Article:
Japan Announces their Pledge to Go Carbon-Neutral by 2050

Japan, the third largest economy in the world, has joined to the list of other countries that have pledged to go carbon-neutral in the future.

The country’s PM Suga Yoshihide who was recently appointed announced their ambitious goal of going carbon-neutral by 2050.

Although other similar goals have been announced worldwide, Japan’s pledge has met some skepticism based on their reliance on non-renewable energy.

However, Suga didn’t address these doubts, but emphasized a shift towards a more renewable and nuclear energy.

He reminded that people have to change their thinking and realize the importance of assertive measures to fight off climate change and changes in economy and industrial structure, which will bring growth.

 Japan’s Bold Commitment to Go Carbon-Neutral by 2050

The new announcement replaces looser goals concerning carbon, including 80 percent reduction by 2050 and an unclear metric for real carbon neutrality that would be reached in the future.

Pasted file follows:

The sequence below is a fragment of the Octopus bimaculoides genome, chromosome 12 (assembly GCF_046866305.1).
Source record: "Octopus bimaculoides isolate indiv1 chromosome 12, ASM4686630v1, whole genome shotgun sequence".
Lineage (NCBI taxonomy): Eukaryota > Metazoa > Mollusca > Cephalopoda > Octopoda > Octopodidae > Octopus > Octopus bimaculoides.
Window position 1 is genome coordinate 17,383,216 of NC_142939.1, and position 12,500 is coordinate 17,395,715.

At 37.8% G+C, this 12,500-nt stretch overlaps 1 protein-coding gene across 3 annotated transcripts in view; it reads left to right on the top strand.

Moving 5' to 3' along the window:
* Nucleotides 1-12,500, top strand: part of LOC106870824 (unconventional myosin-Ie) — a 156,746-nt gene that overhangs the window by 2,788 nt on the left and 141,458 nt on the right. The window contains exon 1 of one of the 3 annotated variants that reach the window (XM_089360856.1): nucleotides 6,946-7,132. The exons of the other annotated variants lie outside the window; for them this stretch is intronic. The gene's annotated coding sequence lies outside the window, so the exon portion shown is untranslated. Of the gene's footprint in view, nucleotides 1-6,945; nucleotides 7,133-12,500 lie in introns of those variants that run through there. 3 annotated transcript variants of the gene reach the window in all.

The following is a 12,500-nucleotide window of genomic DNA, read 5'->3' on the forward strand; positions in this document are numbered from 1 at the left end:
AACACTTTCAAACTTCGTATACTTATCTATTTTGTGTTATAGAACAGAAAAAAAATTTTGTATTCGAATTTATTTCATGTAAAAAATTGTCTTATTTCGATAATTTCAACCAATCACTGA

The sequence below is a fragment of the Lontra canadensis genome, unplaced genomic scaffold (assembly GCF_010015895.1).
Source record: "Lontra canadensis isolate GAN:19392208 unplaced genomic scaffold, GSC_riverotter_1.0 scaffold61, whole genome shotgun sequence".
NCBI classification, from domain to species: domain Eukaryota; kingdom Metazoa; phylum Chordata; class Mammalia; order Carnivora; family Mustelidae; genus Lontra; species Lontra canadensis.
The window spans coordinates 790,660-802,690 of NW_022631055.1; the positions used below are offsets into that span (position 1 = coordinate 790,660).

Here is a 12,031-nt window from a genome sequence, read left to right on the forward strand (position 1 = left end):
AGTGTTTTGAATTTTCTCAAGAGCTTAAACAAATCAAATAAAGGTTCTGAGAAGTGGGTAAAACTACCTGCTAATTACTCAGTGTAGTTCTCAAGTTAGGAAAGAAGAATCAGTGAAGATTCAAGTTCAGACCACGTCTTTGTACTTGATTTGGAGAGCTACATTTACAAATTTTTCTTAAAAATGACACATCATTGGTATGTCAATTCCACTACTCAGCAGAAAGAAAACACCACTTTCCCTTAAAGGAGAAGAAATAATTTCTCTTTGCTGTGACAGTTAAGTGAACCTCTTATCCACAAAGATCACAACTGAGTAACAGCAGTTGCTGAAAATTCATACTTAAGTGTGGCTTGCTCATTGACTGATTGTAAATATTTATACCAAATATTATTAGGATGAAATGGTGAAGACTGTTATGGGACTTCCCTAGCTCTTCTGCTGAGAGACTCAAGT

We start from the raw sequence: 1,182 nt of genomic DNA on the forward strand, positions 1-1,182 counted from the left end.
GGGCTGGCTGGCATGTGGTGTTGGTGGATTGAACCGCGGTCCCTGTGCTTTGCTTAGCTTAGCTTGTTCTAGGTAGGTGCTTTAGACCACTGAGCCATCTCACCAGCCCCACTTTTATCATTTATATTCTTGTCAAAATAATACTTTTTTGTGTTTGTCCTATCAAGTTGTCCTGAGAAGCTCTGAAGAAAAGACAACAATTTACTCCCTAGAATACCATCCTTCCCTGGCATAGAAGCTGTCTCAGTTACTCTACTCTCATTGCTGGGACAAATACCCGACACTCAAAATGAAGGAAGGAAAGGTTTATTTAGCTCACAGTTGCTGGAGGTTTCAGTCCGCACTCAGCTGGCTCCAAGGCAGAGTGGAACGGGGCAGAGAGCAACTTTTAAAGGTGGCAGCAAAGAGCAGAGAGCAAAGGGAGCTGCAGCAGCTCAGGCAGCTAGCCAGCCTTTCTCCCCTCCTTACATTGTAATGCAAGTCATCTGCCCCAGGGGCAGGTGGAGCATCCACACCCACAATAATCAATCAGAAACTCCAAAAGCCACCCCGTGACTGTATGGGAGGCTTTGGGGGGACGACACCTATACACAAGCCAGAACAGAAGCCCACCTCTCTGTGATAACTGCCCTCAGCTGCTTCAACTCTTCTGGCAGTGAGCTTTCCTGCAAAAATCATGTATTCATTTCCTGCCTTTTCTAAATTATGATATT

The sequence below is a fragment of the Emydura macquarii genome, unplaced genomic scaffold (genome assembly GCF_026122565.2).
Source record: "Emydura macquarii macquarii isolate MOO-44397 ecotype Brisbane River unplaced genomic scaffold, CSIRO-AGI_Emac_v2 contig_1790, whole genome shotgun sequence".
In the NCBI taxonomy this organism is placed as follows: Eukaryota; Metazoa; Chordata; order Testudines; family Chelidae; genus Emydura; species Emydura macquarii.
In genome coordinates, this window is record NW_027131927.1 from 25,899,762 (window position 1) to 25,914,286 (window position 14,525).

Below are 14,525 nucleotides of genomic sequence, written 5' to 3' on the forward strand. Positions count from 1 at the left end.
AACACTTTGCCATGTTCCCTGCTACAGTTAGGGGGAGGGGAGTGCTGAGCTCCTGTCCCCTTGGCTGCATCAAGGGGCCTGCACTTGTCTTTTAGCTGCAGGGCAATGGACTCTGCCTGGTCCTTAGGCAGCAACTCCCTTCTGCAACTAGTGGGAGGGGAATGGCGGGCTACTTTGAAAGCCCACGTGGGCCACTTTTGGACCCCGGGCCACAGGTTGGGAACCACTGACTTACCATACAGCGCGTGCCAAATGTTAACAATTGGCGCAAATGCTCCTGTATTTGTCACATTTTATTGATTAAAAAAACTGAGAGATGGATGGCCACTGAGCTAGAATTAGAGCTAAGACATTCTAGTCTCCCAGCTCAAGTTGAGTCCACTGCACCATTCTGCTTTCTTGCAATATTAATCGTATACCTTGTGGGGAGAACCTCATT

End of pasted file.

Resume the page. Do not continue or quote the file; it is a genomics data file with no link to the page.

The criticism for the energy plan of Japan from 2018 also focused on the increase in nuclear energy with the consequences from the Fukushima meltdown still being felt almost 10 years later.

For Greenpeace Japan, although this goal is on the right path, a full pledge to end nuclear power is also pivotal to add the ending of nuclear power too.

Suga declared Japan’s aim to become a decarbonized society and their commitment may be the first step towards carbon recycling, solar energy, and other pivotal tools to define the future of the worldwide mission to fight off climate change.

The executive director of Greenpeace Japan welcomed the commitment and said that if they succeed achieving net zero by 2050, they would massively boost the power of Japan for renewable electricity by 2030.

Japan has been under quite the pressure to improve their climate pledges after they first said they would reach 80 percent reduction in their emissions by 2050, followed by an ASAP carbon neutrality in the 2nd half of the century.